11. Apples,

    I have an 8 year old with aspergers and I have not yet heard the "nobody understands me" line, but there have been many dramatic sayings like that I have had to deal with.

    Sometimes his words are simply that, self pitty and drama. Sometimes they are real feelings. Either way I try to deal on the side of caution and reinforce the positives, and give solutions whenever these feelings present themselves.

    My Son is honest to a fault, he has too much trouble lieing or hiding his feelings. This gives me an even greater understanding of him. It also doesn't hurt that he is part "me" and I remember what it was like to be a kid. I find that telling him stories about when I was a kid both fascinate him and help him to feel less alienated. Let's face it, we all threw fits when we were kids, teenagers, and even adults. My stories usually focus around my mistakes and how I was corrected by my parents, or what I learned from my experiences.

    As for kids his age, well I would remind him that few people outside of your immediate family will ever "understand" you, and that is not a bad or exclusive to aspergers thing.

    Think about it, how many people in your life truly understand you? Maybe a best friend, maybe a husband/wife, or even a parent/sibling. I look at that list and can only say my wife (maybe there is something wrong with ME?).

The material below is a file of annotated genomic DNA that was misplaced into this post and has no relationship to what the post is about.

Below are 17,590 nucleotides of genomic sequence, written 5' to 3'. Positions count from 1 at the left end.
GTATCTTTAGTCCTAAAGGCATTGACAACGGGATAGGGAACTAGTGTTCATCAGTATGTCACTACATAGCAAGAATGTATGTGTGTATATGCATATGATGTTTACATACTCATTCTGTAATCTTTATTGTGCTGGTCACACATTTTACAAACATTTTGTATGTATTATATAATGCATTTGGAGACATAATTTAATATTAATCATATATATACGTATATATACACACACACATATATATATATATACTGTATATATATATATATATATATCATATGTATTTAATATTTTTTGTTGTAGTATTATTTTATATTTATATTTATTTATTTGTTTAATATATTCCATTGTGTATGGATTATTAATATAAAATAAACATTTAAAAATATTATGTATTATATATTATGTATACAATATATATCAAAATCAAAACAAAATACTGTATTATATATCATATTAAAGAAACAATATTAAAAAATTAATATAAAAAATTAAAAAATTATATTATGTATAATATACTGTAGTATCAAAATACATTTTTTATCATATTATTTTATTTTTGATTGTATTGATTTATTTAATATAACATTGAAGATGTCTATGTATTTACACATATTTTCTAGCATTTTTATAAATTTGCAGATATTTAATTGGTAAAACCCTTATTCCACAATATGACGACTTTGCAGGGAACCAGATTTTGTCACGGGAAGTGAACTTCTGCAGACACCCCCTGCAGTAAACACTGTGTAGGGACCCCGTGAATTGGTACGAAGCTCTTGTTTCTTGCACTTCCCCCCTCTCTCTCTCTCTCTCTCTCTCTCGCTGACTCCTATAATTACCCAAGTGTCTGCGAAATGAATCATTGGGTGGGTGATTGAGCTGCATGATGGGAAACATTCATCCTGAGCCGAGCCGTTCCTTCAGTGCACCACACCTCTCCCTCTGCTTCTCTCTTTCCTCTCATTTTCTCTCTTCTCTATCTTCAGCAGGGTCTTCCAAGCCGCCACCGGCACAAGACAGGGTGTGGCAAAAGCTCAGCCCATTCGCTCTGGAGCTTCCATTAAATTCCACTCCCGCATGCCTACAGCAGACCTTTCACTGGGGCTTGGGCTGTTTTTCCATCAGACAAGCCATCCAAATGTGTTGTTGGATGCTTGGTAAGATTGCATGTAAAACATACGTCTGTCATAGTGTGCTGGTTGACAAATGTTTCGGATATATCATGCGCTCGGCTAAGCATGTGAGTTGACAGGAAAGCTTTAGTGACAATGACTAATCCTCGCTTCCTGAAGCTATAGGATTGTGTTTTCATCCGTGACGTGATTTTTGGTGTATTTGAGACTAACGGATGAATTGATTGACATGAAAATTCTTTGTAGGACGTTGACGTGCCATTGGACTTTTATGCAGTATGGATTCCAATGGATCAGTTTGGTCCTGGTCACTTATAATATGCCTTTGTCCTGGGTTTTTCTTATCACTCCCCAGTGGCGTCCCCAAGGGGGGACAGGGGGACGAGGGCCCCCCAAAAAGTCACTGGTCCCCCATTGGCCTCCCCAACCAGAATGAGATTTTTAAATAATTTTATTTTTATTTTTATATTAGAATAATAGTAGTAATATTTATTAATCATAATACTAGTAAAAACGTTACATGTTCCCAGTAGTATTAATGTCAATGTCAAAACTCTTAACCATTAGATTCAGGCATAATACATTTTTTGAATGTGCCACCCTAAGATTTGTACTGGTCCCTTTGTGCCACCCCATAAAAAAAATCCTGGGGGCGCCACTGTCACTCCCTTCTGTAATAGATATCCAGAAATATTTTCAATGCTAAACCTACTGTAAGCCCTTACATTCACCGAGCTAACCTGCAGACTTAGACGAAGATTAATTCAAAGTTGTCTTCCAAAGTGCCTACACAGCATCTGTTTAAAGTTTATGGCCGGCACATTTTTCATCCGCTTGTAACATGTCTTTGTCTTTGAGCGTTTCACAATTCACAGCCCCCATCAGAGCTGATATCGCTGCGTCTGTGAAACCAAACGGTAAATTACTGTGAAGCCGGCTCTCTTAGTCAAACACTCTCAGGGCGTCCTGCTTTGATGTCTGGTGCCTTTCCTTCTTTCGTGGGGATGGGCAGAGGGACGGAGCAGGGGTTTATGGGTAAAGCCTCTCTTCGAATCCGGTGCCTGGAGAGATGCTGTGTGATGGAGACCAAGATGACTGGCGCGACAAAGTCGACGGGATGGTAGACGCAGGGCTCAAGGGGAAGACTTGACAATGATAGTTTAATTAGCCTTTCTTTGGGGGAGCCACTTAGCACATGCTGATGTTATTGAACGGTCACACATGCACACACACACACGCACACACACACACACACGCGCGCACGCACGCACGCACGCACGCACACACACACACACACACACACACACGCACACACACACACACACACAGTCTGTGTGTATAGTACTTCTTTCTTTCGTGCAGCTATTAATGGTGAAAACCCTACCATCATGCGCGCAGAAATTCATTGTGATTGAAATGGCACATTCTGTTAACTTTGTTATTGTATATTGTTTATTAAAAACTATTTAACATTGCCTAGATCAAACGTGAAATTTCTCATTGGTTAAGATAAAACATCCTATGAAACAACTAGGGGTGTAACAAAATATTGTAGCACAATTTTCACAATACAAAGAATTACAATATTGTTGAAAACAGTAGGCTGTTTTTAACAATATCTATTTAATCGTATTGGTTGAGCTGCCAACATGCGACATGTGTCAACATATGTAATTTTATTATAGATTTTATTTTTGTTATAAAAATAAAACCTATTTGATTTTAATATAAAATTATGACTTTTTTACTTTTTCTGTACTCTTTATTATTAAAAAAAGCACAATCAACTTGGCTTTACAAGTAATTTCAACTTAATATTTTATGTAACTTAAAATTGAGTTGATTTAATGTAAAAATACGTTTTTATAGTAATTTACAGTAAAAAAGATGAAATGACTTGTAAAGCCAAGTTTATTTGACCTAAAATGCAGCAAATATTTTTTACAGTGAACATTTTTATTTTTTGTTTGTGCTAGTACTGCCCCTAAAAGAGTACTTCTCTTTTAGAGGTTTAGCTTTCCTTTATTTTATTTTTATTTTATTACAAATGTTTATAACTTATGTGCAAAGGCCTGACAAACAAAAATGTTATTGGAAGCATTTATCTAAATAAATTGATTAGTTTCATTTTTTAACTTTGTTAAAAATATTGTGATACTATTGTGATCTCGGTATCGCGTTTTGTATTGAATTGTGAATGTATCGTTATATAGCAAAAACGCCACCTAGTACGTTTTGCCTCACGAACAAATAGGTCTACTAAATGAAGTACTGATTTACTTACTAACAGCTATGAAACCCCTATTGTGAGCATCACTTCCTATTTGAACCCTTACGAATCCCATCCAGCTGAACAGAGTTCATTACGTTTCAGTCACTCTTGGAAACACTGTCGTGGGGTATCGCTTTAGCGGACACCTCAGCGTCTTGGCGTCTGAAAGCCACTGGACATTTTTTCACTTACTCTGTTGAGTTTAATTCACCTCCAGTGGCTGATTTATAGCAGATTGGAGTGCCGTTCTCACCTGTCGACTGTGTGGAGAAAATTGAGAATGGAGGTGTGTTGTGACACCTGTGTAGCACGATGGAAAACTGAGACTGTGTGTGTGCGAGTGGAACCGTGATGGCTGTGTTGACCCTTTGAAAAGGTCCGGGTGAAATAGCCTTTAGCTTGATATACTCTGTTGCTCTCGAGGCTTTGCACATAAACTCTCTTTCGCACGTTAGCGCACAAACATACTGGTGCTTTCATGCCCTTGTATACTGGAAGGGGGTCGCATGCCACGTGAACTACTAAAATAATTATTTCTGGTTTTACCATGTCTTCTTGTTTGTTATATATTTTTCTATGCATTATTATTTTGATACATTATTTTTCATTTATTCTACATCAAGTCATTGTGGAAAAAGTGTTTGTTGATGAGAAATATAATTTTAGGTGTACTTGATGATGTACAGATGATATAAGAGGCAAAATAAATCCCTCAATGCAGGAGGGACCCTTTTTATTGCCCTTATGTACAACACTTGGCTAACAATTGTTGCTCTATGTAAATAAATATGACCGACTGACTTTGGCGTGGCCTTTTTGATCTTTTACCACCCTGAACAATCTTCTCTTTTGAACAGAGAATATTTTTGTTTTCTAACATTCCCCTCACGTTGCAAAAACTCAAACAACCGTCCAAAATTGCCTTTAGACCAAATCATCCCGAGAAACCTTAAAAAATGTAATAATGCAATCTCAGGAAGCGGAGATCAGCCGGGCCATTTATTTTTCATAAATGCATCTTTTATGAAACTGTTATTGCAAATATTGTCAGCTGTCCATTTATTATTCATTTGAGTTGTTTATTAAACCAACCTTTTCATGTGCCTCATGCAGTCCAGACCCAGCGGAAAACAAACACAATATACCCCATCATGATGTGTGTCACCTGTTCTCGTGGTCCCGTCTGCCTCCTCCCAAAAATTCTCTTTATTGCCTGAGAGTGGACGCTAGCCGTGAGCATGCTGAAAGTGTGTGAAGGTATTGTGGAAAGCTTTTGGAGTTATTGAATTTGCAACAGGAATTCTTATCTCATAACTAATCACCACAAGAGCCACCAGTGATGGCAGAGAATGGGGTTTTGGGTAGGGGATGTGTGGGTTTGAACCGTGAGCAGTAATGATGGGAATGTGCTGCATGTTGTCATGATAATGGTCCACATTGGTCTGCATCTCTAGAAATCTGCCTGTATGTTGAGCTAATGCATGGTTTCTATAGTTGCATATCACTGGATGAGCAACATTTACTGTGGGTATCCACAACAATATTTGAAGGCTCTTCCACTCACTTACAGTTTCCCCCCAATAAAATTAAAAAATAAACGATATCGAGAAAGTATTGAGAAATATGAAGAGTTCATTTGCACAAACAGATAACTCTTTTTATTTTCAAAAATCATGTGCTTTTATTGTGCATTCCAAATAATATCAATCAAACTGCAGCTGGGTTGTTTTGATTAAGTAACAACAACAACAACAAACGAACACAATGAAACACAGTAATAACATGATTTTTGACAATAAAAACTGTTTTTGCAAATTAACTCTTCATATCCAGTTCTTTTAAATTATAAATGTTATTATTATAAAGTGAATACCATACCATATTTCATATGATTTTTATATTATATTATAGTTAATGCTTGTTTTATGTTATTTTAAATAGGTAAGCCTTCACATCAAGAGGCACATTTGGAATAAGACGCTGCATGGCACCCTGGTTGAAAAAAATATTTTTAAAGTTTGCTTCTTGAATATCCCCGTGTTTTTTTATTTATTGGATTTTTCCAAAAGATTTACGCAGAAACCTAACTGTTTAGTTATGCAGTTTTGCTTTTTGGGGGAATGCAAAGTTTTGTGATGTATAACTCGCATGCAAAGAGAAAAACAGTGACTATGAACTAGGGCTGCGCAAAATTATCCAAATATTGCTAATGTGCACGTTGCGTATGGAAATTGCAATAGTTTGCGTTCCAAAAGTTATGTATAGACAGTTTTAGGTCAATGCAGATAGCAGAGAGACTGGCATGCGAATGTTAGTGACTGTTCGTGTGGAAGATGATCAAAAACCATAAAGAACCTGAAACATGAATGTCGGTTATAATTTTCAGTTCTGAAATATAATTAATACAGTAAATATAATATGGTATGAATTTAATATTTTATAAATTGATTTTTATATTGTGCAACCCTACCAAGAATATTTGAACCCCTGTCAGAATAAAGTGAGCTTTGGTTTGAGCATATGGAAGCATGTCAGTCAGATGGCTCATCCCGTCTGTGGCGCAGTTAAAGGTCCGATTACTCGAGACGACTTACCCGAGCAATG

The only way people understand you is for you to communicate or teach them about yourself. It's hard for some kids with aspergers to do that, but to come full circle I use my son's honesty to draw out the things I need to know.

    Also note that the more he understands others, the more he can adjust his expectations of them.

    We have a kid down the street who (forgive me) is a complete MORON. I constantly role play with my Son as if I am an "ignorant meat head" just to show him the best way to react to this kid. I also have to be the antagonizing teacher's pet that tattles on him, the girl he has a crush on that doesen't know he exists...perhaps I am sharing too much....

    I hope some of my rambling here helps.

  12. Thanks, #12. I threw Apples' question out to Twitter since I didn't have an answer myself.

  13. Anonymous,

    Thanks for the advice.

  14. When I was a kid, I said "Nobody understands me" ALL THE TIME. I'm not exaggerating when I say that. I said it so much, my mom eventually bought some little plaque from Hallmark with a picture of a basset hound on it, with the words "Nobody understands me" under it. I remember this vividly.

    I also remember honestly feeling that way. I had a really hard time as a kid. I think there was probably a lot of stuff going on that never got noticed or diagnosed. The thing is, I don't know what would have helped. No one can make you feel understood. I would suggest that you listen, that you validate him, see if he can tell you how to help him (if he can—I wouldn't have been able to). I wish I could help you help him, but as a young adult and a grownup, I have finally found people who do understand me, so there's that.

    Do NOT, under any circumstances, buy him a plaque with a dog on it and the words, "Nobody understands me."